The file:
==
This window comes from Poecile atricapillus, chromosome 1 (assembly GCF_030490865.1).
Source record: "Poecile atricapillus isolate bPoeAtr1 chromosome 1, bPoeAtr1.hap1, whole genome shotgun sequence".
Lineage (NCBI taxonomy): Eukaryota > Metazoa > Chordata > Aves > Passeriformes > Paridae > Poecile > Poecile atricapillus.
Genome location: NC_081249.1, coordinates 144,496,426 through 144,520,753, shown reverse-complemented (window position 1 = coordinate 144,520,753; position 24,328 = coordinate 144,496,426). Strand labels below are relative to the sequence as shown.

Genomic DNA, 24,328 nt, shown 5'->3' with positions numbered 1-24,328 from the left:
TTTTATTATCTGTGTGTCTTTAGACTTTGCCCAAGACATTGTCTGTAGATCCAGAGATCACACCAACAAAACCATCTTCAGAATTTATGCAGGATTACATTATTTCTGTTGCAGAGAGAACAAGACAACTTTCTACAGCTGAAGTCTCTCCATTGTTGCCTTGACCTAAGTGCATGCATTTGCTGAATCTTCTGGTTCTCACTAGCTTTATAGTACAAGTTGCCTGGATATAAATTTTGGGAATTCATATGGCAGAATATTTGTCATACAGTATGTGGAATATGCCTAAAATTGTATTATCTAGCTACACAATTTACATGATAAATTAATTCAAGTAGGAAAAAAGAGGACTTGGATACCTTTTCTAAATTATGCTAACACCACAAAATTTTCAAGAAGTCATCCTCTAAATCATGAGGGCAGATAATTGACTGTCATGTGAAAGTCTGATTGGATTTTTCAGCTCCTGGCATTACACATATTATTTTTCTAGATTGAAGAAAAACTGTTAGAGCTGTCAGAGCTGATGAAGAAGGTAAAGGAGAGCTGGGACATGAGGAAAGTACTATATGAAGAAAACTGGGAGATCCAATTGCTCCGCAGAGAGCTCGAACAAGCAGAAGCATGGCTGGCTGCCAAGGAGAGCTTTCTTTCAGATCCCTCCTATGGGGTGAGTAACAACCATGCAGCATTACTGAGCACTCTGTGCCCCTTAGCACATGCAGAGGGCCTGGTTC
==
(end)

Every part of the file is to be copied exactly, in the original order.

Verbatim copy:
This window comes from Poecile atricapillus, chromosome 1 (assembly GCF_030490865.1).
Source record: "Poecile atricapillus isolate bPoeAtr1 chromosome 1, bPoeAtr1.hap1, whole genome shotgun sequence".
Lineage (NCBI taxonomy): Eukaryota > Metazoa > Chordata > Aves > Passeriformes > Paridae > Poecile > Poecile atricapillus.
Genome location: NC_081249.1, coordinates 144,496,426 through 144,520,753, shown reverse-complemented (window position 1 = coordinate 144,520,753; position 24,328 = coordinate 144,496,426). Strand labels below are relative to the sequence as shown.

Genomic DNA, 24,328 nt, shown 5'->3' with positions numbered 1-24,328 from the left:
TTTTATTATCTGTGTGTCTTTAGACTTTGCCCAAGACATTGTCTGTAGATCCAGAGATCACACCAACAAAACCATCTTCAGAATTTATGCAGGATTACATTATTTCTGTTGCAGAGAGAACAAGACAACTTTCTACAGCTGAAGTCTCTCCATTGTTGCCTTGACCTAAGTGCATGCATTTGCTGAATCTTCTGGTTCTCACTAGCTTTATAGTACAAGTTGCCTGGATATAAATTTTGGGAATTCATATGGCAGAATATTTGTCATACAGTATGTGGAATATGCCTAAAATTGTATTATCTAGCTACACAATTTACATGATAAATTAATTCAAGTAGGAAAAAAGAGGACTTGGATACCTTTTCTAAATTATGCTAACACCACAAAATTTTCAAGAAGTCATCCTCTAAATCATGAGGGCAGATAATTGACTGTCATGTGAAAGTCTGATTGGATTTTTCAGCTCCTGGCATTACACATATTATTTTTCTAGATTGAAGAAAAACTGTTAGAGCTGTCAGAGCTGATGAAGAAGGTAAAGGAGAGCTGGGACATGAGGAAAGTACTATATGAAGAAAACTGGGAGATCCAATTGCTCCGCAGAGAGCTCGAACAAGCAGAAGCATGGCTGGCTGCCAAGGAGAGCTTTCTTTCAGATCCCTCCTATGGGGTGAGTAACAACCATGCAGCATTACTGAGCACTCTGTGCCCCTTAGCACATGCAGAGGGCCTGGTTC